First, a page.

Are people suggesting that Penn State should be penalized for Sandusky’s crimes, or for the administration covering it up? There’s a difference.

You keep making this argument in different threads. I assure you that it does not become more compelling with repetition.

Are you suggesting the OP’s argument that he’s responding to is an original one?

As a Caltech alumnus, I’m getting quite a chuckle out of the whole thing. So are the former classmates I’ve talked to about it.

I’ll take that under advisement.

Meantime, I assure YOU that “Throw the book at people who had NOTHING to do with crimes committed by people who are ALREADY getting punished by the criminal justice system” has NEVER made a lick of sense (mcuh less been compelling) and never will.

People are angry. I get that. You want to punish somebody, ANYBODY. I get that. It just so happens there’s NOTHING you can do to the guilty people.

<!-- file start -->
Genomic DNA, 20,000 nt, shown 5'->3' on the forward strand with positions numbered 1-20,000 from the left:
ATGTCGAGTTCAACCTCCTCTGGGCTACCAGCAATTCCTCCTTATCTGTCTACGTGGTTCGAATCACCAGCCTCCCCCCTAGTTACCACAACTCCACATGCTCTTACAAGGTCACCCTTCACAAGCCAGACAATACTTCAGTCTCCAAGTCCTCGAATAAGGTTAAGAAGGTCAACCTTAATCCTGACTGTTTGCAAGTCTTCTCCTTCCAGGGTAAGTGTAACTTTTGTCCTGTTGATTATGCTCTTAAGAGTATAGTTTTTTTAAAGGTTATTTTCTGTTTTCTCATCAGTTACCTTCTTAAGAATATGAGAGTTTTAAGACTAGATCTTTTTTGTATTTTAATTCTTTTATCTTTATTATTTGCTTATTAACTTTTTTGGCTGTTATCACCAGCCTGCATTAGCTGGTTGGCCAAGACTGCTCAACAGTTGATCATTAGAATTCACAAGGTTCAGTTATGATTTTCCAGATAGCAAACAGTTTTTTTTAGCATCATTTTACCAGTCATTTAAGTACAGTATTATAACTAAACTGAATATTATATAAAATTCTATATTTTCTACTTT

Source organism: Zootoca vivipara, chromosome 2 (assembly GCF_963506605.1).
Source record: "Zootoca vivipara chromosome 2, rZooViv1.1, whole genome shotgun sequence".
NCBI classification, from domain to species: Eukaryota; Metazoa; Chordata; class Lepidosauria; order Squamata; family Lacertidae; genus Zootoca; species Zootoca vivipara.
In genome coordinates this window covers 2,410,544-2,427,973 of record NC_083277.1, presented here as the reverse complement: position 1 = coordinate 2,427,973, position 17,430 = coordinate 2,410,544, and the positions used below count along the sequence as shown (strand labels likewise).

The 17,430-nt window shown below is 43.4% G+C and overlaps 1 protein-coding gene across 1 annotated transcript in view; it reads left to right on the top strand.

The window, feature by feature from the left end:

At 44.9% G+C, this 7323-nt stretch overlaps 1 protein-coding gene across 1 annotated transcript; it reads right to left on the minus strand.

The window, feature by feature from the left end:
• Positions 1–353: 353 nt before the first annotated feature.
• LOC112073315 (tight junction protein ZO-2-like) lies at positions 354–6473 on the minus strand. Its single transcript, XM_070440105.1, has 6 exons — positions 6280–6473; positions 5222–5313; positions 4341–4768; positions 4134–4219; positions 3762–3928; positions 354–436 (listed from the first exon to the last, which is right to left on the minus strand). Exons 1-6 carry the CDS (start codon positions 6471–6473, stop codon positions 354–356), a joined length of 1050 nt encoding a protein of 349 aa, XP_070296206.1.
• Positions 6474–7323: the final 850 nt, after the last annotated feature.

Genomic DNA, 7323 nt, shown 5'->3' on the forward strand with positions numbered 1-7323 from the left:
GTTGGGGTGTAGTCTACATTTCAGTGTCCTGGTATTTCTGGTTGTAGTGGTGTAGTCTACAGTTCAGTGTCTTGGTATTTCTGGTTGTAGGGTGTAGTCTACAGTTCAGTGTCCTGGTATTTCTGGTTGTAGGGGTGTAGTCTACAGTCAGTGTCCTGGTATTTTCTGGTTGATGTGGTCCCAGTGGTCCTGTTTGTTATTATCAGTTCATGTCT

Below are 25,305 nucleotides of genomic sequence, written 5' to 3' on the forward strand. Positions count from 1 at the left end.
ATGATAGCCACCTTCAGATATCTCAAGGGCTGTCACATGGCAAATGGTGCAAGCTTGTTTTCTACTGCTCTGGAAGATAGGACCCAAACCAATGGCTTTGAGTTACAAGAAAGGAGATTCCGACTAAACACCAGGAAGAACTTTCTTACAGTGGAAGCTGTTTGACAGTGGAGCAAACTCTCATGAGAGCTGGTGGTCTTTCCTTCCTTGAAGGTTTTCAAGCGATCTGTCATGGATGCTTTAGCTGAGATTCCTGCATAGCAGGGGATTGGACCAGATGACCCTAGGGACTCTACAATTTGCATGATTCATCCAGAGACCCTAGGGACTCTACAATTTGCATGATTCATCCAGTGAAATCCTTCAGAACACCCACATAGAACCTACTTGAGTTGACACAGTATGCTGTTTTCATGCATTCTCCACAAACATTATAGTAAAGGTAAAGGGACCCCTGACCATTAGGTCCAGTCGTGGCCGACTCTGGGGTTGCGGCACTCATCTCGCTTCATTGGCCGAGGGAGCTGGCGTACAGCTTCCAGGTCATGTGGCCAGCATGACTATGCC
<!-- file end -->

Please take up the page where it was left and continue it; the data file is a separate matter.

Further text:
No, not really.

My main point, i guess, is that astorian’s analogies are fundamentally flawed, precisely because they choose to define what is and is not a “sports-related” incident in a way that completely and conveniently ignores the centrality of sports—and one sport in particular—to the whole Penn State scandal.

The main reason that this situation developed in the way it did is precisely related to the place of football within the institution, and the problems outlined in the Freeh report are, almost without exception, problems that occurred precisely because of a desire to protect the football program. If that doesn’t qualify under the NCAA’s institutional control issue, then nothing ever should.

Also, part of astorian’s argument is that the NCAA’s role is not “to prosecute and imprison criminals.” But that’s not what is being proposed here. No-one is asking the NCAA to prosecute or imprison anyone. People are simply asking them to impose sanctions in an area that is within their jurisdiction.